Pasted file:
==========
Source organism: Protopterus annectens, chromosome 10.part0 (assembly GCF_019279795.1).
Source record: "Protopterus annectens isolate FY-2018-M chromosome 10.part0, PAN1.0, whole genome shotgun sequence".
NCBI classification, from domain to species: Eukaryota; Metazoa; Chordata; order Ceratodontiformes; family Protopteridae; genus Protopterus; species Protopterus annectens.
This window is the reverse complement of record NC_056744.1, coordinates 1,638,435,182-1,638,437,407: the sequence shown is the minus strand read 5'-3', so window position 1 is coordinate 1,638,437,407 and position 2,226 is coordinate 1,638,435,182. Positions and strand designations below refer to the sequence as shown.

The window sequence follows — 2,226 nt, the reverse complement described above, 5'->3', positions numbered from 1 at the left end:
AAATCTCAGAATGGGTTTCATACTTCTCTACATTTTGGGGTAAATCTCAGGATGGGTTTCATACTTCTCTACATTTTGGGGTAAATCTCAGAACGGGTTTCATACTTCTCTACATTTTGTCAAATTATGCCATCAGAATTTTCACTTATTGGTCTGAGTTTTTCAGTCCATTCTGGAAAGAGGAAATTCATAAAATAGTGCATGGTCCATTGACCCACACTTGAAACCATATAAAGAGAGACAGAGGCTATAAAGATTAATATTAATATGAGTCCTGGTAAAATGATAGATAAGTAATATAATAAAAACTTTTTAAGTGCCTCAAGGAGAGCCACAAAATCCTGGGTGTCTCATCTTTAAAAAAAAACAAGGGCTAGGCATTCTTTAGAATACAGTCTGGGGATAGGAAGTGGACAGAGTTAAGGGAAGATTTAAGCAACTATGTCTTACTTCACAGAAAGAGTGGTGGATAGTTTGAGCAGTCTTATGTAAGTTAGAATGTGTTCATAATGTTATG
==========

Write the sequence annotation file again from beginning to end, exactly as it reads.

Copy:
Source organism: Protopterus annectens, chromosome 10.part0 (assembly GCF_019279795.1).
Source record: "Protopterus annectens isolate FY-2018-M chromosome 10.part0, PAN1.0, whole genome shotgun sequence".
NCBI classification, from domain to species: Eukaryota; Metazoa; Chordata; order Ceratodontiformes; family Protopteridae; genus Protopterus; species Protopterus annectens.
This window is the reverse complement of record NC_056744.1, coordinates 1,638,435,182-1,638,437,407: the sequence shown is the minus strand read 5'-3', so window position 1 is coordinate 1,638,437,407 and position 2,226 is coordinate 1,638,435,182. Positions and strand designations below refer to the sequence as shown.

The window sequence follows — 2,226 nt, the reverse complement described above, 5'->3', positions numbered from 1 at the left end:
AAATCTCAGAATGGGTTTCATACTTCTCTACATTTTGGGGTAAATCTCAGGATGGGTTTCATACTTCTCTACATTTTGGGGTAAATCTCAGAACGGGTTTCATACTTCTCTACATTTTGTCAAATTATGCCATCAGAATTTTCACTTATTGGTCTGAGTTTTTCAGTCCATTCTGGAAAGAGGAAATTCATAAAATAGTGCATGGTCCATTGACCCACACTTGAAACCATATAAAGAGAGACAGAGGCTATAAAGATTAATATTAATATGAGTCCTGGTAAAATGATAGATAAGTAATATAATAAAAACTTTTTAAGTGCCTCAAGGAGAGCCACAAAATCCTGGGTGTCTCATCTTTAAAAAAAAACAAGGGCTAGGCATTCTTTAGAATACAGTCTGGGGATAGGAAGTGGACAGAGTTAAGGGAAGATTTAAGCAACTATGTCTTACTTCACAGAAAGAGTGGTGGATAGTTTGAGCAGTCTTATGTAAGTTAGAATGTGTTCATAATGTTATG